Surprise Medical Billing

Surprise medical bills happen when insurers and doctors or other health care providers – fighting over prices – jointly pass the buck to a patient, who received out-of-network health care unknowingly.  Surprise bills are especially common when patients have no ability to choose the doctors who treat them, like in an emergency or when getting prepped for surgery.

Equity in Focus

40% of U.S. adults would have trouble paying an unexpected $400 bill. Across every education level, Black and Hispanic adults are even less able to handle such an expense. The average surprise medical bill in a medical emergency or a planned surgery far exceeds $400, leaving many Americans at risk of financial harm from surprise medical bills.¹

Background

In some situations, patients can’t control where and from whom they receive medical care. When this happens, they often get treatment from a doctor or hospital that turns out to be out-of-network. When an insurance company and out-of-network health care provider fight over the bill for a patient’s care, they often just offload the cost onto the patient instead of coming to an agreement. The patient then receives a surprise bill containing hefty out-of-network charges on top of the expected deductible or copay.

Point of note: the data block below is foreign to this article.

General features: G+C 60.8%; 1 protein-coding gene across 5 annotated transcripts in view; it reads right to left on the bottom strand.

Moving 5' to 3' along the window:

Every Texan has worked on protecting consumers from surprise medical bills since 2009, when Texas first set up a limited system to resolve some surprise bills. Every Texan released a first-in-the-nation data analysis in 2014, and updated it in 2017, showing how commonly Texans are saddled with surprise bills and how infrequently the state’s system actually helped patients.

As Every Texan  advocated for a comprehensive consumer solution, the Texas Legislature made improvements in 2015 and in 2017, yet loopholes remained. In 2019, the Texas Legislature passed strong consumer protections that will put an end to surprise medical bills for about 5 million Texas patients with health insurance overseen by Texas state agencies. Texas now has among the strongest state-level consumer protections for surprise medical bills in the nation. Many Texans with job-based insurance will remain at risk, however, until the U.S. Congress takes action.

Sources
  1. U.S. Federal Reserve (2019), Chhabra et al, JAMA (2020), and Cooper and Morton, NEJM (2016)

Meet Our Staff

Stacey Pogue
Stacey Pogue

Senior Policy Analyst, Health and Wellness Team

Jonathan Lewis

Senior Economic Opportunity Policy Analyst